Recently Gillette released their “the best men can be” ad and the Internet went bonkers.
Gillette – The Best Men Can Be
I’m not writing this to shill for Gillette. I don’t use any of their products and haven’t for years. I found lower cost alternatives that work for me so I have no skin in the Gillette game – see how I did that – skin – Gillette – shaving cream and razors…
I liked this ad. I appreciate companies that take steps to change the conversation and challenge norms. In this case, like Dove Men+ Care before them, they are encouraging men to be caring people. (I do use Dove Men+ Care products and appreciate their years of support of the annual Dad 2.0 summit).
So in this Gillette ad, there are men and boys shown harassing women, bullying other boys and mansplaining the ideas of a woman in a board room. In a great scene there is a row of men standing at BBQs chanting ‘boys will be boys’ (I really dislike this phrase and concept – more on that shortly). Then a man snaps out of it and steps in to stop two boys from fighting. Other scenes show men stopping other men from harassing women, stopping a group of boys from beating up another one, and preventing street violence. The ad encourages us to do better, to be better. The ad is called “We Believe: The Best Men Can Be”. This is of course an updated version of their tag line – “the best a man can get.”
Gillette is Taking a Stand
This ad encourages viewers to visit their site thebestmencanbe.org, where you will find a note from Gillette about why they decided to run this ad. I am going to quote them here because I think this is an admirable stand to take.
“It’s time we acknowledge that brands, like ours, play a role in influencing culture. And as a company that encourages men to be their best, we have a responsibility to make sure we are promoting positive, attainable, inclusive and healthy versions of what it means to be a man. With that in mind, we have spent the last few months taking a hard look at our past and coming communication and reflecting on the types of men and behaviors we want to celebrate. We’re inviting all men along this journey with us – to strive to be better, to make us better, and to help each other be better.
From today on, we pledge to actively challenge the stereotypes and expectations of what it means to be a man everywhere you see Gillette. In the ads we run, the images we publish to social media, the words we choose, and so much more.”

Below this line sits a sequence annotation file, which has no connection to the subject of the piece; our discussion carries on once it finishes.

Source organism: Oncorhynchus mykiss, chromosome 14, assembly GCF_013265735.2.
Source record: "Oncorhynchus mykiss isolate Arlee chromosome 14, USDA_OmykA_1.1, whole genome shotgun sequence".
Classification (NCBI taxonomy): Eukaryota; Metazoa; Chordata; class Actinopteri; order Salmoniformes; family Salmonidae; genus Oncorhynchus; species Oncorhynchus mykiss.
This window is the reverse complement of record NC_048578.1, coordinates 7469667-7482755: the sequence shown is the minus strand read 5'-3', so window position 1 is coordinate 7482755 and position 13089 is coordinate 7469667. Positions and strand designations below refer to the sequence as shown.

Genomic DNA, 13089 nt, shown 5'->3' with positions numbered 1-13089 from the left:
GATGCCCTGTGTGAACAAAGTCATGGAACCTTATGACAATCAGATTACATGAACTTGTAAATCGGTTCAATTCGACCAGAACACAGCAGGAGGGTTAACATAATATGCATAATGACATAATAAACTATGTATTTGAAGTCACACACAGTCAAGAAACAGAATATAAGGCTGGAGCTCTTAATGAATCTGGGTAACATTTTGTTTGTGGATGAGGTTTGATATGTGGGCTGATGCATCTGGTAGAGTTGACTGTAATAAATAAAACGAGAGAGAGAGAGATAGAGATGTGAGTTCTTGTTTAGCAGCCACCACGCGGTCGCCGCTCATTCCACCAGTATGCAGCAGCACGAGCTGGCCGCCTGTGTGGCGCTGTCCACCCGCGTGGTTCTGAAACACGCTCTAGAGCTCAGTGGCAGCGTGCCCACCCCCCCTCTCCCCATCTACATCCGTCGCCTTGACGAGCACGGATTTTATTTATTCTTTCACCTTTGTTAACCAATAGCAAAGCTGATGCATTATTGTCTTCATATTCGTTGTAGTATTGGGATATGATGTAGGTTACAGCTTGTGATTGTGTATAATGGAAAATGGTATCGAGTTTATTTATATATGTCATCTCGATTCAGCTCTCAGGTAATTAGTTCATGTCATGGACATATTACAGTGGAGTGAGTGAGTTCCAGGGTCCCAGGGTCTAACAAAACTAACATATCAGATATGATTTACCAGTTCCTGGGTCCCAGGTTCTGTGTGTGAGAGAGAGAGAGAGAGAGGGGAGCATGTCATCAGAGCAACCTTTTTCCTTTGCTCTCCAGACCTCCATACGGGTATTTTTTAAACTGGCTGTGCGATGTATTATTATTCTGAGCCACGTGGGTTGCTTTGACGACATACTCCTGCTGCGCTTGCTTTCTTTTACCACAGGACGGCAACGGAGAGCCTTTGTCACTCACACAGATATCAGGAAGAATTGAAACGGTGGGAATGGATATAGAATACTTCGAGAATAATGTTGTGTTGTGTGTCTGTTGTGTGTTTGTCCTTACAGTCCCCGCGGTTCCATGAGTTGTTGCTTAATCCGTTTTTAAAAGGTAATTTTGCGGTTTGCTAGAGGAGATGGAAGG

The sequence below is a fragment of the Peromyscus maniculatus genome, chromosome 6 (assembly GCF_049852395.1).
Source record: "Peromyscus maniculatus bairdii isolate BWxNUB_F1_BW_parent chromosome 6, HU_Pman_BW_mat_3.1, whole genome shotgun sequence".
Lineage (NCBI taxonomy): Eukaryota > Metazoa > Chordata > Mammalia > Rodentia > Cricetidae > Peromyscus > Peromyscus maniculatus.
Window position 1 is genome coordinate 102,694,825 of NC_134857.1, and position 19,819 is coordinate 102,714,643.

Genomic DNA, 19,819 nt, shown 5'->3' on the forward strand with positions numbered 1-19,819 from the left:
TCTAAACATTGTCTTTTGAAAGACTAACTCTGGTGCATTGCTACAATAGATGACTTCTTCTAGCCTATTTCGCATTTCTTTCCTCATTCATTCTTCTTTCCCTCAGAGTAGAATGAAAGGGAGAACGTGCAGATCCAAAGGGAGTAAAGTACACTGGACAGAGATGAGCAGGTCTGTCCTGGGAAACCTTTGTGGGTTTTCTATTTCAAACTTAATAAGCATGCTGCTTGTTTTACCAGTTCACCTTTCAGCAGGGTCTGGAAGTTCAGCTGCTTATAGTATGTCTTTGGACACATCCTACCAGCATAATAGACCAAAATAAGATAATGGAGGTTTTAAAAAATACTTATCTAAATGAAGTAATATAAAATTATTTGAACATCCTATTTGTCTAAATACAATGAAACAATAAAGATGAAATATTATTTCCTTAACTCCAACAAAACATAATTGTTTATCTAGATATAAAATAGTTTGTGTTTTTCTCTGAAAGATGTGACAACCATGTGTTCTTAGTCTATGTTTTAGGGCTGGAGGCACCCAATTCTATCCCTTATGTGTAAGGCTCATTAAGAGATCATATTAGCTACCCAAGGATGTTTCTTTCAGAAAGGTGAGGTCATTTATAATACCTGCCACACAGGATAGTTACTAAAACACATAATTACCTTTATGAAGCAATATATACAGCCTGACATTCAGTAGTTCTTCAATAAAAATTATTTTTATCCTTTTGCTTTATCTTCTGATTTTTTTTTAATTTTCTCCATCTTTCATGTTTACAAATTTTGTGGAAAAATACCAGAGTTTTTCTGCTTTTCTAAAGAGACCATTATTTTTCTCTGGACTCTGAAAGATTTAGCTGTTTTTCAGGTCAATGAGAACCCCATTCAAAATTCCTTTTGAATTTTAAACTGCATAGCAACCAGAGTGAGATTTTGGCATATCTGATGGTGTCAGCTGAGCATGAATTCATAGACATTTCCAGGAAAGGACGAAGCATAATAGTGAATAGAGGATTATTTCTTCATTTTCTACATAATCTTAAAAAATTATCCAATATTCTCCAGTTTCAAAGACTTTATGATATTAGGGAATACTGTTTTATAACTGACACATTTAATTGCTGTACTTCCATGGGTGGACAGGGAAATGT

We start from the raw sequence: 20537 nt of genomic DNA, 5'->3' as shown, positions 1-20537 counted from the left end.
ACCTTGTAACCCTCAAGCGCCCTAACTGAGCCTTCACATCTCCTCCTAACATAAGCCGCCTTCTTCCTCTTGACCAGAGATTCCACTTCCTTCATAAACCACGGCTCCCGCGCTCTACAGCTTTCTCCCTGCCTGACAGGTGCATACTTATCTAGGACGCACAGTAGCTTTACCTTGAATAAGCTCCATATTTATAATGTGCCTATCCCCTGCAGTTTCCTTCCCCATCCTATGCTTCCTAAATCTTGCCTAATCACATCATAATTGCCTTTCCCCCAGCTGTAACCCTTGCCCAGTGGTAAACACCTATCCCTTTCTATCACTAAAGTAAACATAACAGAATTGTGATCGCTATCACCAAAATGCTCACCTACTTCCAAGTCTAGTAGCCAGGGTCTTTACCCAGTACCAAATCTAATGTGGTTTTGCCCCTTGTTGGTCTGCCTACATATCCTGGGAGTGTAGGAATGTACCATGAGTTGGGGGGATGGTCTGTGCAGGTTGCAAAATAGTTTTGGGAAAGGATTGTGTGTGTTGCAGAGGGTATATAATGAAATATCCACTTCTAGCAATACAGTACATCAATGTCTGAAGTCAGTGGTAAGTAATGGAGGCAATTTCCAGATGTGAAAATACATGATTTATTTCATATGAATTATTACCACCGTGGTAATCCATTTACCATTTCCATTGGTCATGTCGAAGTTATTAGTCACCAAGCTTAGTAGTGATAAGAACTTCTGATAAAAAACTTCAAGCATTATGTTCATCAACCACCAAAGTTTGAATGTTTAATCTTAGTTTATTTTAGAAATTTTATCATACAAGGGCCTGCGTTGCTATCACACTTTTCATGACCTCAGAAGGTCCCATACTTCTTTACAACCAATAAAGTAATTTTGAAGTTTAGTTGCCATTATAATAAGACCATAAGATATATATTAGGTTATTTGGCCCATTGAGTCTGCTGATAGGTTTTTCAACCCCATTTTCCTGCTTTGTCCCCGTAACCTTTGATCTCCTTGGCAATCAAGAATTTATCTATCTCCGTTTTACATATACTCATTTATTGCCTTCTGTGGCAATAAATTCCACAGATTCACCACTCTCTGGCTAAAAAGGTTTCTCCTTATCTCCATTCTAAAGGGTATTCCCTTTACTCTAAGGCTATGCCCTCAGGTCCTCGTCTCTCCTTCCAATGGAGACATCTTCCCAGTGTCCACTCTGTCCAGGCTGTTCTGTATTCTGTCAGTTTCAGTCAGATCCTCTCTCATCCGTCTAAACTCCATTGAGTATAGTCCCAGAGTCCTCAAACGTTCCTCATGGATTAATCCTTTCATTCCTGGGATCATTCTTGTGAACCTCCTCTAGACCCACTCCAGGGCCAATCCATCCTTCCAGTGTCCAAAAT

So – good for Gillette. They are of course now dealing with a whole pile of backlash from men and women who claim they will now boycott Gillette for suggesting that men can be better people and encouraging men to be respectful of other humans. I mean, nobody wants to see men stand up for what’s right, prevent violence and harassment or encourage and give space for women – right?
Those opposed to the ad seem to feel that Gillette wants men to be weak and … I don’t know. The blowback is hard to understand and the arguments that the company is somehow diminishing men or anti-men are ridiculous. There are legitimate criticisms to make about the ad, as there are with all ads, but anti-men is not really one of them.
January 20, 2019 there was a confrontation in Washington DC between a group of primarily teen boys from a catholic high school in town for the March for Life and a small group of native Americans (including an Omaha elder) in town for the Indigenous Peoples March. There are now a couple of contradictory versions being promoted about what happened in this particular incident.
I’m not here to figure out which version is accurate. I’m more interested in the reaction.
MAGATeen and the Internet
Quick on the heels of the release and discussion about the Gillette ad there came this short video which appeared to show a teen boy staring down an Omaha elder who was drumming and singing. They were surrounded by a group of mostly teen boys. The expression on the boy’s face looked like the smug face of a teen who believes himself to be superior to others and that combined with his red Trump MAGA hat drove many – myself included – to assume he was a racist entitled punk and the crowd of teens – mostly boys from the same Catholic school – a gang of bullies.
The boys were in town to participate in the antichoice March for Life. This annual demonstration is all about denying reproductive rights and bodily autonomy for women and people who can get pregnant.
I’ve read an account of the incident by the boy and he has a different perspective than was presented in that short video.
The reactions I saw online to that video ranged from accusing the boy and his peers of being examples of the worst kind of Trumpian racist, white supremacists to those saying “boys will be boys”- I really don’t like that phrase.
MAGATeen – Where were the adults?